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Behind that text stands a man flexing a Sonic the Hedgehog backpack and holographic baseball cap, with a Louis Vuitton belt hanging out both ends of the hat. He looks like a swagged-out Club Penguin avatar, and dances like one too, swaying awkwardly to a smoothie of hazy drums, syrupy vocals, and sound effects. “Hyperplugg” is what he calls this sound—an alloy of hyperpop and plugg, a style of dreamy beat production that rose out of Atlanta in the early 2010s. Leveraging the idea that he invented this sound-hybrid, the SoundCloud artist Myspacemark has amassed tens of thousands of views on TikTok calling himself the “HYPERPLUGG CEO” and claiming he quit his job at Walmart and bought a Lamborghini after creating the style. It’s more meme than microgenre, but some of his fans have completely bought into the shtick.
Hyperplugg is just one of a handful of purported new subgenres occupying SoundCloud in 2022. Others: vamp drill, vamp plugg, maplekore, sigilkore, dutch sigilkore. The new gen of internet musicians is nickname-obsessed. They don’t just hashtag their tracks “trap” or “experimental hip-hop”—that’s too basic. Instead, it’s mutant slang like “robloxcore,” cryptic catchphrases like “slung,” “murder metal 2k13,” and “rocket tempo.” “SoundCloud rap” has always been a catch-all containing smaller sects—tread, trap metal, emo rap, phonk—but it feels like they are proliferating faster now. Plus, it’s less critics naming the micro-styles and handing them down from above, and more so the artists gleefully coining and repping them.
As the internet continues to decentralize culture, letting us choose which streaming services and video games and social media we want to base our lives around, some of the most intoxicating new music is coming from these tiny SoundCloud pockets, which you can only access if you already know to look there. This is music you won’t find in mainstream publications and algorithmically generated Spotify playlists, or talked about on Twitter, depending on who you follow.
But are these sounds, some sustained by only two or three artists, really worthy of being deemed genres? Or has the idea of “genre” lost its meaning entirely in the digital age, when anyone with FL Studio and a SoundCloud account can declare themselves a genre?
Genre “naming is not a neutral act of referring,” the late theorist Mark Fisher wrote in a 2004 blog post. “Naming produces surplus value, something that wasn’t already there in the first place.” A genre label has the potential to create an instant mythology for a sound, he argued, like with 90s jungle. “Jungle” underscored the sound’s density, and gave it a panoply of evocations (the concrete jungle, intensely rhythmic and percussive music, tribalism) along with an aura of mystery and menace. In a SoundCloud landscape teeming with off-the-wall musical experiments, it makes sense that artists are anointing themselves as genre-generators. It’s a way to compete in the attention economy, a tactic to distinguish your sound from what could otherwise be perceived as another set of weird noises in a sea of bizarre bleeps and bloops.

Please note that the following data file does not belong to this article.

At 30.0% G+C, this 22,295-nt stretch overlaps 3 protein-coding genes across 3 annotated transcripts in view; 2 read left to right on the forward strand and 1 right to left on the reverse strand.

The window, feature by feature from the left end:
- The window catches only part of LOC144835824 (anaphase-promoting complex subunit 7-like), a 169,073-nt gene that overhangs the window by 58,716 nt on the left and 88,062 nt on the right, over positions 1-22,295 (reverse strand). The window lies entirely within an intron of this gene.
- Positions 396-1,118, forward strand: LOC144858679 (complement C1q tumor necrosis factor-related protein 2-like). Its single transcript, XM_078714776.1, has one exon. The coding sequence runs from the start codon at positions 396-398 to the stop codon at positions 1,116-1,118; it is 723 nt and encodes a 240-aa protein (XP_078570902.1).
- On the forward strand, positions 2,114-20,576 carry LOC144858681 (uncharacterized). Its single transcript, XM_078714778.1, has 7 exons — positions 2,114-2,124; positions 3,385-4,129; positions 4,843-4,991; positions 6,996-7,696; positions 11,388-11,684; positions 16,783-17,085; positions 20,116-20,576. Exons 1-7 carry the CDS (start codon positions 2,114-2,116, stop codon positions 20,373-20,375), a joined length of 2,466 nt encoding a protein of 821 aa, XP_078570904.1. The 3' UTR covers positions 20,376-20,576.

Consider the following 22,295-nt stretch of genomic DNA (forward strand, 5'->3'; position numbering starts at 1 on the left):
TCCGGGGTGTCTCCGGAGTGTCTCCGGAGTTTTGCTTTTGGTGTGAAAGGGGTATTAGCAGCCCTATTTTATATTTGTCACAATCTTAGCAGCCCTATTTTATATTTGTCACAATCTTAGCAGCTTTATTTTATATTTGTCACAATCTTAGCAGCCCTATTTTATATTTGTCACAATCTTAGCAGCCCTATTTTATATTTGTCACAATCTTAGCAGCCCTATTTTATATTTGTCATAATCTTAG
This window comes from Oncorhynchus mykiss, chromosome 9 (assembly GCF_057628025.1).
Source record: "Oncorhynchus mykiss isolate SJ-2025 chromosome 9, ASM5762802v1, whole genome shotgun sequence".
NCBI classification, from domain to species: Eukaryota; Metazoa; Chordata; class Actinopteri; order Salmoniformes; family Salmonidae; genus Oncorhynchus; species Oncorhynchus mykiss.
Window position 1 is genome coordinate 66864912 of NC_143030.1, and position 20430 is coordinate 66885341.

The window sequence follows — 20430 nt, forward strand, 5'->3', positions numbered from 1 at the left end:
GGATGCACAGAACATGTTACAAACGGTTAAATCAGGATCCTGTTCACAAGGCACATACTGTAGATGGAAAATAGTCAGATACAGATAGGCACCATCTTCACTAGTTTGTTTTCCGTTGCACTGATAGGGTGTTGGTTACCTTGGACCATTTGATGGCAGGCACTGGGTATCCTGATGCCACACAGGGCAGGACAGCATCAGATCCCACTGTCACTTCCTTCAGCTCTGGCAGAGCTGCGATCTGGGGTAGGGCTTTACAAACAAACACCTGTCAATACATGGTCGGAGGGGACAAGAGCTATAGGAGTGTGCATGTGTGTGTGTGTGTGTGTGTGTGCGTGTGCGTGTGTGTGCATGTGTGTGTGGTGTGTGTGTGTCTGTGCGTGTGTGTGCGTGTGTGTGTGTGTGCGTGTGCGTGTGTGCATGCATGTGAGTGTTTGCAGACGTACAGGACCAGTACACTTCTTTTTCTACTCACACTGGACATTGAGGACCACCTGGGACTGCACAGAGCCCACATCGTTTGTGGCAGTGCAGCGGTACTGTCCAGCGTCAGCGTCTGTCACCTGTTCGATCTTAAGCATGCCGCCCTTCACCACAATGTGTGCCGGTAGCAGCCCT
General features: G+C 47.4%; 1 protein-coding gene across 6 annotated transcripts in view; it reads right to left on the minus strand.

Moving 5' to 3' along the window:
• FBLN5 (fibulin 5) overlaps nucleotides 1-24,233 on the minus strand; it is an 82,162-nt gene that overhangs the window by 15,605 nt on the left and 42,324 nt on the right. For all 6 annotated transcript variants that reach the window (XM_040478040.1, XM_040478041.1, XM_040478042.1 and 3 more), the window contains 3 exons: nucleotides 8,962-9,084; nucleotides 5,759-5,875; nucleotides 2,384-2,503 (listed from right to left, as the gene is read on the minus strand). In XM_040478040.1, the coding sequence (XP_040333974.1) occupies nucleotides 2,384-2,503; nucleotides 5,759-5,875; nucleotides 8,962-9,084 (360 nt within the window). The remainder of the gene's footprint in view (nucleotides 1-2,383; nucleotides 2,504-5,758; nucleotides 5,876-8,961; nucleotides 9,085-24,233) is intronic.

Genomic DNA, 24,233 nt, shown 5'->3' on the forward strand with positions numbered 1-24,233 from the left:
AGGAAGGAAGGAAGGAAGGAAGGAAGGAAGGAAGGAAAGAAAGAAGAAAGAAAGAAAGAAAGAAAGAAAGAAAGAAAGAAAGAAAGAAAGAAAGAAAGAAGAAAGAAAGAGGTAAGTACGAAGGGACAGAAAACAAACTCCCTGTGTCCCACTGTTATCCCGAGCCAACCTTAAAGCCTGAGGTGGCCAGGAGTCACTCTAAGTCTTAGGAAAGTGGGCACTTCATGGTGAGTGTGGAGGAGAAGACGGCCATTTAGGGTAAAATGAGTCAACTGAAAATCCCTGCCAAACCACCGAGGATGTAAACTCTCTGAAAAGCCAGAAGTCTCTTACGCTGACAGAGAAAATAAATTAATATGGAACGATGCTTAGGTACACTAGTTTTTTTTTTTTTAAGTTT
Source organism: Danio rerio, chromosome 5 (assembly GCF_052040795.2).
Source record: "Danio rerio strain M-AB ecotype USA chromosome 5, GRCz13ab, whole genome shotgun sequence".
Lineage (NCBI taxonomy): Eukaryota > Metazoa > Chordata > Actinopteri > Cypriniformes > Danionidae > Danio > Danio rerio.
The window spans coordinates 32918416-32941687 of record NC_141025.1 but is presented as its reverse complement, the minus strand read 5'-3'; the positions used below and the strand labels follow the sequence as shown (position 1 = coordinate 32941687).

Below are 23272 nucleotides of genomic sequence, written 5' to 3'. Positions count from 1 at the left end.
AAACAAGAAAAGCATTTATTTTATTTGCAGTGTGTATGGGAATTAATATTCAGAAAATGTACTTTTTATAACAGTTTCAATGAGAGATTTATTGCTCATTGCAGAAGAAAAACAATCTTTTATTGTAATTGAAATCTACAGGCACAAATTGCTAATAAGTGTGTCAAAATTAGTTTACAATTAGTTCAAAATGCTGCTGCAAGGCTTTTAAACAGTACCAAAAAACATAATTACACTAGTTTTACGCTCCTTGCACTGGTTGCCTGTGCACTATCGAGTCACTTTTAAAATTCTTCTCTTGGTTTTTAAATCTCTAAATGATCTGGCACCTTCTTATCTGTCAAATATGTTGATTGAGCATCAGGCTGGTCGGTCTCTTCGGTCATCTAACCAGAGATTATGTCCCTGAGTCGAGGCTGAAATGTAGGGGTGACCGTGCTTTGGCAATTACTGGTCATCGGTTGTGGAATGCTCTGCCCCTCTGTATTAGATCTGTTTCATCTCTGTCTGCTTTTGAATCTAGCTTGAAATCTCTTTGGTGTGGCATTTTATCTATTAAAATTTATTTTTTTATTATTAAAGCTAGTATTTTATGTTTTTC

Some of these new forms feel sonically diverse and innovative enough to warrant a full-on genre designation. Take sigilkore, a demon-themed scene that’s garnered tens of millions of plays across Spotify and SoundCloud. There’s no official explanation behind the name (when I asked de facto leader Luci4 to define sigilkore early last year, he told me “it’s magick” and declined to comment further). It seems likely the term is a combo of “sigil”—symbols believed to have magic powers to make someone’s desired outcome come true, used for hexes and other uh-oh purposes—and a corruption of the suffix “core” that makes it appear more sinister. The music assaults your expectations and inundates your brain: jolts of low-end, an onslaught of glitches, and a pandora’s box of unsettling vocal methods including breathing, sibilating, and snarl-moaning. Listening to some of these tracks really feels like you’re eavesdropping on demons debating how to divvy up a charcuterie board of human entrails.
Other microscenes don’t feel expansive enough to be a full-scale genre. See the Parisian lungskull’s “slung” music, an aggressively distorted style that sounds tailor-made for teens looking to troll their substitute teachers by blasting bass thuds and shrieking synths from the back of the class, with little to differentiate it from other blown-out rap besides the artist’s mewling vocals.
Kaystrueno, the first rapper I’ve ever seen peddling beats for Animal Crossing currency, calls his sound “maplekore,” a tribute to the mid-aughts Korean MMORPG MapleStory. “I got the idea from listening to my melodies by themselves and just staring at the scenery in the game,” he told me. “The melodies fit so perfectly.” I haven’t played MapleStory in more than 10 years, but I see his vision—the beatific soundscapes on “HOMESiK” and collaborator lostrushi’s “SYXX STORY” tremble with synthetic flickers, like pixelated trees rustling in the wind.
Only two or three artists produce slung and maplekore, which would make it seem like they aren’t fully-fledged genres; consider them personal styles, maybe. They have distinctive quirks—lungskull’s seagull-high squeaks, kaystrueno’s impressionistic melodies–but it’s not at the same scope as something like sigilkore, which has an arsenal of vocal techniques and distorted production styles, along with cryptic paratext (occult song titles, cover art).
Yet, some fans are insistent on calling them genres. I’ve seen TikTok commenters and Twitter users arguing over whether lungskull’s music counts as slung or sigilkore, and if kaystrueno’s music counts as “evil plugg” or it’s solely maplekore. In the end, who decides what’s a genre?